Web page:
1. Could not agree more with your last paragraph. For all the technical prowess they have, Google seems to be going to the Stark-UI-Well a little too often. The search box and Maps page are fine this way; but not content-rich pages like News, Finance, Froogle and Video. YHOO can also probably rip the novel features in GOOG Finance without tons of trouble (a la the new Yahoo Maps), and then where does that leave the latter?

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  2. Check out the graphs! You can see major news stories overlaid with pricing and trading volume data and even drag the chart around Google Maps style.

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  3. yeah, niall i said that was the only redeeming quality of this service. that don’t make this a must use, switch my portfolio product. massive two thumbs down from me on this one.

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  4. Hey Om, it looks like the charts use Flash, not ajax, which is interesting.

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  5. I’m interested in knowing what kind of features you would expect from a service like this. I really did not expect anything outstanding. It’s just stock info. I don’t see how much more they could do, except perhaps giving more information than yahoo(where google lacks in info, they do provide links) or just aesthetics. To me, this is just a matter of preference for users.

    Maybe someone could come up with something revolutionary in this area, but I don’t think it would matter to most people. When it comes down to it, you just want to get info on the company you watch.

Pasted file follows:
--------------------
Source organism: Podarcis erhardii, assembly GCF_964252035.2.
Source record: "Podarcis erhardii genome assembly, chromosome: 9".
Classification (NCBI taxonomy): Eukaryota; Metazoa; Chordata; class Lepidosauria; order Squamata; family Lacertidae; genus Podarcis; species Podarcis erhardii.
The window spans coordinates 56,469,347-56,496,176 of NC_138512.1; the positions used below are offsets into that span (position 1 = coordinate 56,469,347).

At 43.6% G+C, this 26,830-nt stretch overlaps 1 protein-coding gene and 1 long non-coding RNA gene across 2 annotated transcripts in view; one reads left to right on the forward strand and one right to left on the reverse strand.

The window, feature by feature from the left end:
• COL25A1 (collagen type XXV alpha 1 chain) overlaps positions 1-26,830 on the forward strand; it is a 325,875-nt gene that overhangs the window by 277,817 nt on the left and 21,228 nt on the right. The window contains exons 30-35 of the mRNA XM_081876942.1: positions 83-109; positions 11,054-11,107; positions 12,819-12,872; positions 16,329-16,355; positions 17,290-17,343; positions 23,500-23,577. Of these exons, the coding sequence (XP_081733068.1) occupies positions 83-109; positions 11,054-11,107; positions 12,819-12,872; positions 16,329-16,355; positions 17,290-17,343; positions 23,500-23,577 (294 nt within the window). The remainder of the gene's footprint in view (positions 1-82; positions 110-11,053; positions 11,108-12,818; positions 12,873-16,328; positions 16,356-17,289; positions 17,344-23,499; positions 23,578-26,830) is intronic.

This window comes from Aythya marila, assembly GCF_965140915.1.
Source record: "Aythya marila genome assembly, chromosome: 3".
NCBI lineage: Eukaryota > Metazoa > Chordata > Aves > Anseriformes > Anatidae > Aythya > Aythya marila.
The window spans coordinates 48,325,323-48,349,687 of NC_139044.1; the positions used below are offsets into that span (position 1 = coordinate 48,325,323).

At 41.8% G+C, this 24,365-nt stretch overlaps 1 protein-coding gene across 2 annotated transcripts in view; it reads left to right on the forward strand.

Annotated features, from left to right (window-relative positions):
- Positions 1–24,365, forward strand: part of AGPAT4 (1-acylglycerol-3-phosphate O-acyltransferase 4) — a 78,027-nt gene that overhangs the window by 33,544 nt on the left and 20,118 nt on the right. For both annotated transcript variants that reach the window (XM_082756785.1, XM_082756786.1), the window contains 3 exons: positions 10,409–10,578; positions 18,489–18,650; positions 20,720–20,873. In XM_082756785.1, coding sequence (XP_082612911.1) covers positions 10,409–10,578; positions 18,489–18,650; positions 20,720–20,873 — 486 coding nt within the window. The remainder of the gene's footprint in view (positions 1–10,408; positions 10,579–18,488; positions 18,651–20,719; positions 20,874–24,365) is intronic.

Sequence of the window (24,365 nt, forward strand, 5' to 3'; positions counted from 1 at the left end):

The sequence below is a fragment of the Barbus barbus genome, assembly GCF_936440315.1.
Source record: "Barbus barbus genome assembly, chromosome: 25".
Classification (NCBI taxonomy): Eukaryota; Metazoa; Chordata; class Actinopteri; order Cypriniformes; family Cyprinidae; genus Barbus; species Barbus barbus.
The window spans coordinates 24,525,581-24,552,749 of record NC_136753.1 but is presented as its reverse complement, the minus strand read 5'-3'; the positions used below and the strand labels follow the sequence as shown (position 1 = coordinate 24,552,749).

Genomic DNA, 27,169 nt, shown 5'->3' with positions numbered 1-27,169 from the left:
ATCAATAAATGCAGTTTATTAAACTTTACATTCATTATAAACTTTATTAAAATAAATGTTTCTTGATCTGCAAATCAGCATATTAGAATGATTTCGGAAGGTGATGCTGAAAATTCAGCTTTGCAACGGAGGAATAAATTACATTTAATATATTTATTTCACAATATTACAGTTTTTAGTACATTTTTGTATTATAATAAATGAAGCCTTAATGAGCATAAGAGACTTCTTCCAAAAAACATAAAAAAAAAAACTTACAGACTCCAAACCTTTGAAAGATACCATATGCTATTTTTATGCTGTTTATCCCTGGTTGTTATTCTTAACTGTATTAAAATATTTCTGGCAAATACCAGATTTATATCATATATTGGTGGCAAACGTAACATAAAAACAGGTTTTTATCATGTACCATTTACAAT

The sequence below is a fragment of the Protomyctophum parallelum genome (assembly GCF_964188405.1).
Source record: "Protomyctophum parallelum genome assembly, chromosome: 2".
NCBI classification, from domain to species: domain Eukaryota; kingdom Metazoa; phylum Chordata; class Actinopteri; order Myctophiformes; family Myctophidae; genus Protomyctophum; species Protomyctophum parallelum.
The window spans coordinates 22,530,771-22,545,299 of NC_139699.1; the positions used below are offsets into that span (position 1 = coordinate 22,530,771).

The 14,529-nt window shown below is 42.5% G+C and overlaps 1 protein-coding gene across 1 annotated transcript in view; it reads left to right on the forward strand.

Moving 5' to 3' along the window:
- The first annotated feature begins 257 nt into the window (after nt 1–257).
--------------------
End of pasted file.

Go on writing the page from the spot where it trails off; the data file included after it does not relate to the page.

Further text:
I think sometimes people expect too much from google to the point where its not realistic, instead a bit dreamy. This leads to many google disappointments. Its just another company, nothing super about them.

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  6. I noticed that if you are logged in, it tracks your recent quotes on the main page. The flash chart is cool!, I like how the news refreshes as you drag around on the chart, or change the scale.

    Other than that, nothing exciting, the portfolio is very basic, and overall form is like you said, “plain ugly!”

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  7. Even if they need to catch up on features on the finance portal, I think they already grabbed a lot of switchers for their main portal (myGoogle). Stock quotes from myGoogle now link straight to Google Finance. I doubt folks will go much farther from there for basic company watching. For deeper research, they’ll probably head to Yahoo or their online broker. While the online broker’s revenue model (atleast for now) is in the clear, who do you think will attract more ad dollars – Google’s higher volume, more transient traffic or Yahoo’s lower volume, stickier traffic?